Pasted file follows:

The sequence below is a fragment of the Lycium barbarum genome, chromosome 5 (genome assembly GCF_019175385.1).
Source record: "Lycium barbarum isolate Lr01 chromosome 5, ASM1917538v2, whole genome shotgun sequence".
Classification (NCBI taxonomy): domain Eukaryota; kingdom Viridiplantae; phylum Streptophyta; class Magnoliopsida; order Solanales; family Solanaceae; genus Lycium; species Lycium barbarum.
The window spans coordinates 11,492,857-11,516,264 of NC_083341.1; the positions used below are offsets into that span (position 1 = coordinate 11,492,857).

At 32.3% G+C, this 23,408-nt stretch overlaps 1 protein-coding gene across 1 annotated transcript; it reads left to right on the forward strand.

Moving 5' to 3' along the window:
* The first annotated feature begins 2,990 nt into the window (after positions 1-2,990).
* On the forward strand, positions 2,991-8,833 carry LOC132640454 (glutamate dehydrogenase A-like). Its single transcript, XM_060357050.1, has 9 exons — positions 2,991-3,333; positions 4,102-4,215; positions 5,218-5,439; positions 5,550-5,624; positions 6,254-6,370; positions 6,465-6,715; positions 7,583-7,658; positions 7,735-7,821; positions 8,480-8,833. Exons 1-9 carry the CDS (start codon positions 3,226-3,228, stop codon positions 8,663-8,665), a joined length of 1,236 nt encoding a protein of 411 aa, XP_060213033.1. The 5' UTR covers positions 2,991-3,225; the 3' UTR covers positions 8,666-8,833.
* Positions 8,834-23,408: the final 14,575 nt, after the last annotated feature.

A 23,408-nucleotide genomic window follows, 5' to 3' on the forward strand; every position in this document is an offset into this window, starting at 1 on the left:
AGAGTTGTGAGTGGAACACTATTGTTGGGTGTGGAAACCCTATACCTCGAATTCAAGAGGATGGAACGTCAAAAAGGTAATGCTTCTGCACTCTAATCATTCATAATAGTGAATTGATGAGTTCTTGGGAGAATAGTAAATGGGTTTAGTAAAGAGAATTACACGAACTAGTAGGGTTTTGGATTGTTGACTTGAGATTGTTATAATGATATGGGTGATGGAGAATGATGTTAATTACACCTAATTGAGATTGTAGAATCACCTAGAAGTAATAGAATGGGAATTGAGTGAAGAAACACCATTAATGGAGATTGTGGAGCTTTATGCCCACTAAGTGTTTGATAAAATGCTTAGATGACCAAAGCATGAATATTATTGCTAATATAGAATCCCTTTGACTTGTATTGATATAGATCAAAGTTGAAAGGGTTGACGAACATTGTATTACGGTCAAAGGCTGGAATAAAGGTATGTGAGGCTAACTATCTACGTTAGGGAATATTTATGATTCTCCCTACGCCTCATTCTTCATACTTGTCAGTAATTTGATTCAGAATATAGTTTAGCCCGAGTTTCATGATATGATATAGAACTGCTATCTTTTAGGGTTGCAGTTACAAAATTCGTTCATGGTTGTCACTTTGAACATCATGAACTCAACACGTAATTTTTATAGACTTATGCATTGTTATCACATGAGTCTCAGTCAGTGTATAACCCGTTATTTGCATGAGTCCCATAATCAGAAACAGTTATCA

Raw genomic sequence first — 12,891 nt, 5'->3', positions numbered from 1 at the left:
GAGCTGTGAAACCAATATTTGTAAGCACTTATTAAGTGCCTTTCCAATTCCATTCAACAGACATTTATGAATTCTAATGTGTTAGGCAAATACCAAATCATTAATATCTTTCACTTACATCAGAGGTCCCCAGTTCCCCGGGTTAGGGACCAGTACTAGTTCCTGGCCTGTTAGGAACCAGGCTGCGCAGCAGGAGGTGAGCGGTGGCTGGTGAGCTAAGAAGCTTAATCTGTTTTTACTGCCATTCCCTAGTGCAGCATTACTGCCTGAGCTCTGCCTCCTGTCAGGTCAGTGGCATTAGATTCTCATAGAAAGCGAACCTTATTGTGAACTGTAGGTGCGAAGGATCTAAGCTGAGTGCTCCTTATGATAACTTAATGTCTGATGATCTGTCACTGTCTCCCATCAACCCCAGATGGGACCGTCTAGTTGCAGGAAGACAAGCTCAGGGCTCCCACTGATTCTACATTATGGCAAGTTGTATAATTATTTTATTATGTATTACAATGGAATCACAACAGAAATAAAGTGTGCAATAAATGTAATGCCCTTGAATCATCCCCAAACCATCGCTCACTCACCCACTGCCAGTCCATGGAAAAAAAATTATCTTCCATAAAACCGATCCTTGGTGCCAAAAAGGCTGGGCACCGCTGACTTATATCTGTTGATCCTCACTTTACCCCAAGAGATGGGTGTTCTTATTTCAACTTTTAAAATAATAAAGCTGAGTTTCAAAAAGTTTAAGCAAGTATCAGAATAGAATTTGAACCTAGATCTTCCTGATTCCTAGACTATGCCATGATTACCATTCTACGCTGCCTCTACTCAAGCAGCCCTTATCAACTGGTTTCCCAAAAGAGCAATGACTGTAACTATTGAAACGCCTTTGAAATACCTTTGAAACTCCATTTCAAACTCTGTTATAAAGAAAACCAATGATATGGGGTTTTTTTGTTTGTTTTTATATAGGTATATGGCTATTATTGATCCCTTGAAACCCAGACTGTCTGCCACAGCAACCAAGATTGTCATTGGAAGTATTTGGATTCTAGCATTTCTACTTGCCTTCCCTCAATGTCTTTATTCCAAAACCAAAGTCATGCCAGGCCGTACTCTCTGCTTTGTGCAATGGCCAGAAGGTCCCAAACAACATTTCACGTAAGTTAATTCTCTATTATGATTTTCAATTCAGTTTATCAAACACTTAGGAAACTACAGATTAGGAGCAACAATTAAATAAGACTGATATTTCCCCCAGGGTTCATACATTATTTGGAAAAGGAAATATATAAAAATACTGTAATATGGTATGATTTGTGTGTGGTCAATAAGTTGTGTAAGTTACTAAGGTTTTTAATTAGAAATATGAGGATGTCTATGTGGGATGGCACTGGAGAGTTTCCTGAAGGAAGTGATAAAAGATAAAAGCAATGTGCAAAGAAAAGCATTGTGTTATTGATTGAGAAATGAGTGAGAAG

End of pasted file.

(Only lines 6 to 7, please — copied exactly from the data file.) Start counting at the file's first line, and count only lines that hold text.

Moving 5' to 3' along the window:
* The first annotated feature begins 2,990 nt into the window (after positions 1-2,990).